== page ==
I say don’t under deliver, stand for something, set the bar high and don’t settle for anything less than what you expect.
We have been working on our ability to take our restoration of carburetors to the next level when doing a carb service and a I think we have it worked out. Take a look at the carb bridge from a CB750K we just finished. They came to us really fury with nearly all the factory finish corroded to the bare metal. We re-plated the bridge and all the surrounding parts with the appropriate color chromate giving these carbs a brand new appearance. It’s not cheap, but if you are doing a serious restoration, you’ll be really pleased with the results. Just take a look at the before and after photos.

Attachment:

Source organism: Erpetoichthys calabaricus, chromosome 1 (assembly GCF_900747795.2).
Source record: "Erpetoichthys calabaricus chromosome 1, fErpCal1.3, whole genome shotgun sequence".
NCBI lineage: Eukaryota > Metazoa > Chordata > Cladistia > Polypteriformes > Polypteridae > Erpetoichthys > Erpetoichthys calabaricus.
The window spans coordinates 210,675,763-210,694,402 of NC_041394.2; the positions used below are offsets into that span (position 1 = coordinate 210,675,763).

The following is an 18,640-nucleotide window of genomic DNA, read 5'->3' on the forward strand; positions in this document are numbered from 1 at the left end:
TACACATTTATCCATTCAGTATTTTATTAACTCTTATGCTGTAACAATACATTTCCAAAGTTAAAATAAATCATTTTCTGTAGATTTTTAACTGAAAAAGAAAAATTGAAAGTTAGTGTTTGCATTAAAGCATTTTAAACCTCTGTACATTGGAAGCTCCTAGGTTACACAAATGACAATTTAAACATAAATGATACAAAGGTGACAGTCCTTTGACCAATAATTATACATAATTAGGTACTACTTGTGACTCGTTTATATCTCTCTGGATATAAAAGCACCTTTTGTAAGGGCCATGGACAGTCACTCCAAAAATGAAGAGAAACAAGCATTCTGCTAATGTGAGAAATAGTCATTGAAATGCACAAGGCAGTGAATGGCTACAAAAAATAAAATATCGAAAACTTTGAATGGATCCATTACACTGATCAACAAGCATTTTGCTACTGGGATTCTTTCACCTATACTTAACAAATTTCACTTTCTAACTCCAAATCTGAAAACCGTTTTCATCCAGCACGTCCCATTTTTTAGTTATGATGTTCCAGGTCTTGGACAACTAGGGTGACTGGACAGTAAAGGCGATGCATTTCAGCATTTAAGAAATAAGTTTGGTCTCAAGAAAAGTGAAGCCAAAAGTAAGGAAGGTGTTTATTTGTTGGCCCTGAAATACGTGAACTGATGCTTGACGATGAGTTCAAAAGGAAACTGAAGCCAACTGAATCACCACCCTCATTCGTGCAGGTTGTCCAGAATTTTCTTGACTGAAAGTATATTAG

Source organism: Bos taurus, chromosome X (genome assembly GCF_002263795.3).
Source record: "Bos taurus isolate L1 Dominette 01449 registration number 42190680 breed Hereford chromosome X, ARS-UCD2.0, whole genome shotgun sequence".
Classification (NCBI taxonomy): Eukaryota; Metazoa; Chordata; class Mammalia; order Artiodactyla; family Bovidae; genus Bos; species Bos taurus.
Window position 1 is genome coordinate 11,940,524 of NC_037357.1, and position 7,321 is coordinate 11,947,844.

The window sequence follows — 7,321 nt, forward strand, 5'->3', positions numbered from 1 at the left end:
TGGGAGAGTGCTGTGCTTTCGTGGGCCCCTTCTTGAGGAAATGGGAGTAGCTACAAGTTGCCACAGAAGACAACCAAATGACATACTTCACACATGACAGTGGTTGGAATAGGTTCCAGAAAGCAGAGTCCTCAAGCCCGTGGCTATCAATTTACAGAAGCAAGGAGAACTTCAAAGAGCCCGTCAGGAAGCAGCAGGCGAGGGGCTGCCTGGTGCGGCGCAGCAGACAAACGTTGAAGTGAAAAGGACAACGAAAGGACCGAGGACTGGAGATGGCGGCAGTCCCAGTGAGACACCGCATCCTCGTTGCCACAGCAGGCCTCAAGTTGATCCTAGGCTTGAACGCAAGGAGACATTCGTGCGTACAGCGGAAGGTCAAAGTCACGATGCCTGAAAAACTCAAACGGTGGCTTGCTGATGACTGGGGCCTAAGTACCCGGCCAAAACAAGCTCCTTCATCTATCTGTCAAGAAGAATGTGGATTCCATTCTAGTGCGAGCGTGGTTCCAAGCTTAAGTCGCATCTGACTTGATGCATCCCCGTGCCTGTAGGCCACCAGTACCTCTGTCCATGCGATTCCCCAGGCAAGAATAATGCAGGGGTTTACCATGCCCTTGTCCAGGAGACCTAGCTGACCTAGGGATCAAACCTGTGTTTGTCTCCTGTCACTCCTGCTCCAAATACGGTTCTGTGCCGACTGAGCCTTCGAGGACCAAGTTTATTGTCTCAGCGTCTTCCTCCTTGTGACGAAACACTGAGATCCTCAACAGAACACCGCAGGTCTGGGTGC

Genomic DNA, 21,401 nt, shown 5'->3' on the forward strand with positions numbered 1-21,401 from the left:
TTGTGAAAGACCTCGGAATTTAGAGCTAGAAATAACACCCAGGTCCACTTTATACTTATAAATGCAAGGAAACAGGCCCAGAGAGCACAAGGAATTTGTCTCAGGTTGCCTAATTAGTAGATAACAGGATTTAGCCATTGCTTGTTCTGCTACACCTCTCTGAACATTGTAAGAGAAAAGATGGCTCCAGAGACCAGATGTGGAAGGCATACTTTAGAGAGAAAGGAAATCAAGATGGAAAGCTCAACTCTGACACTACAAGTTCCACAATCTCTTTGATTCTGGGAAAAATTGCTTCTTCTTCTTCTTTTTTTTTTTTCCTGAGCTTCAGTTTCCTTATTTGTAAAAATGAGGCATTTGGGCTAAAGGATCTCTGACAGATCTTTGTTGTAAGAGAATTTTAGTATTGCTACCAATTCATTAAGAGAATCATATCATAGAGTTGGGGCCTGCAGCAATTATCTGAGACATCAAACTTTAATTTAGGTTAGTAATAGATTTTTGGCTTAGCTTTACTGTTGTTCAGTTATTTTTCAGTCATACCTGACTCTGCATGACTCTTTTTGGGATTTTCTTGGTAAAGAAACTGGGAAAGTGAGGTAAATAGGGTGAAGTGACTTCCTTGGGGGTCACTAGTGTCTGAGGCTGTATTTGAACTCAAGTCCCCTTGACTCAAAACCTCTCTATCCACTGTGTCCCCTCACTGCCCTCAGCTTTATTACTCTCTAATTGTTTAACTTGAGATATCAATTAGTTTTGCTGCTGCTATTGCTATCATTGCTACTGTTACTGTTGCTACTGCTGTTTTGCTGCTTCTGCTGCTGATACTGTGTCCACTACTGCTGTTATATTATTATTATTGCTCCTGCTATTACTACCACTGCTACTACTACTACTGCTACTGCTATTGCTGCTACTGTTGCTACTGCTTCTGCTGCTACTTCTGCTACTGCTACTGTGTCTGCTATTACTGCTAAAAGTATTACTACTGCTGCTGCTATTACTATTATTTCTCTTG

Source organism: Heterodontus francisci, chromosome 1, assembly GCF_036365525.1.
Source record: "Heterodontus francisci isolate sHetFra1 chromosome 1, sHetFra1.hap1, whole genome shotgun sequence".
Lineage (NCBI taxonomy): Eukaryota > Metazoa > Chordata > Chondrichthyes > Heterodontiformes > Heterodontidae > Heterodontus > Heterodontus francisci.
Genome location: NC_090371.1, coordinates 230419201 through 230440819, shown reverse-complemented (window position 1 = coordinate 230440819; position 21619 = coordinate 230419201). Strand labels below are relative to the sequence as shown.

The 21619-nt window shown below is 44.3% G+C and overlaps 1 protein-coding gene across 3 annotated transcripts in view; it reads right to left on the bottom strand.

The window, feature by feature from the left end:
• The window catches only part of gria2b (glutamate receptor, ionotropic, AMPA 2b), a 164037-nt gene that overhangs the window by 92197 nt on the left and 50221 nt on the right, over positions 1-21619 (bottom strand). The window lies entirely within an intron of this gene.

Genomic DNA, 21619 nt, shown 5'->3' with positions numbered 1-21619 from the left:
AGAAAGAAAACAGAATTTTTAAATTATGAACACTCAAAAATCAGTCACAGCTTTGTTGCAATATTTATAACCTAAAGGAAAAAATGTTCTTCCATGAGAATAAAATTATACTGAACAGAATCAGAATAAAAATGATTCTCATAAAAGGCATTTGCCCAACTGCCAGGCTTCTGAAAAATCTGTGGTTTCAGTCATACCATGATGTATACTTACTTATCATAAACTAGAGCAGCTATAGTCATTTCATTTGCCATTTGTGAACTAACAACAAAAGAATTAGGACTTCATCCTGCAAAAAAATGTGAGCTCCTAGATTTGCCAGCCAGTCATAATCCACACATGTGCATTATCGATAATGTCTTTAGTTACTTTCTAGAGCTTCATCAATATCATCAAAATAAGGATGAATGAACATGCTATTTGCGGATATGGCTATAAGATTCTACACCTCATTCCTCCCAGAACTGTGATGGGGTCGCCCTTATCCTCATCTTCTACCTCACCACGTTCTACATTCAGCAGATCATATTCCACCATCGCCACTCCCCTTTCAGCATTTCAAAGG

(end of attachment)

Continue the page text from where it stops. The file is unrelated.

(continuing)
This week we have the pleasure of working on a very special bike, a 1999 Aprilia RS250, yes it’s a two stroke. And yesterday we organized another photo shoot with Harley, it was our second one with her. She is so easy to shoot and we get along with her well. And well, let’s just admit it, she’s easy on the eyes! The bike is pretty sweet too. One of these days there will be motorcycle events to go to and perhaps you will be able to meet her in person. Here is a few photos from the group. For more go to the moto-photo site at www.moto-photo.smugmug.com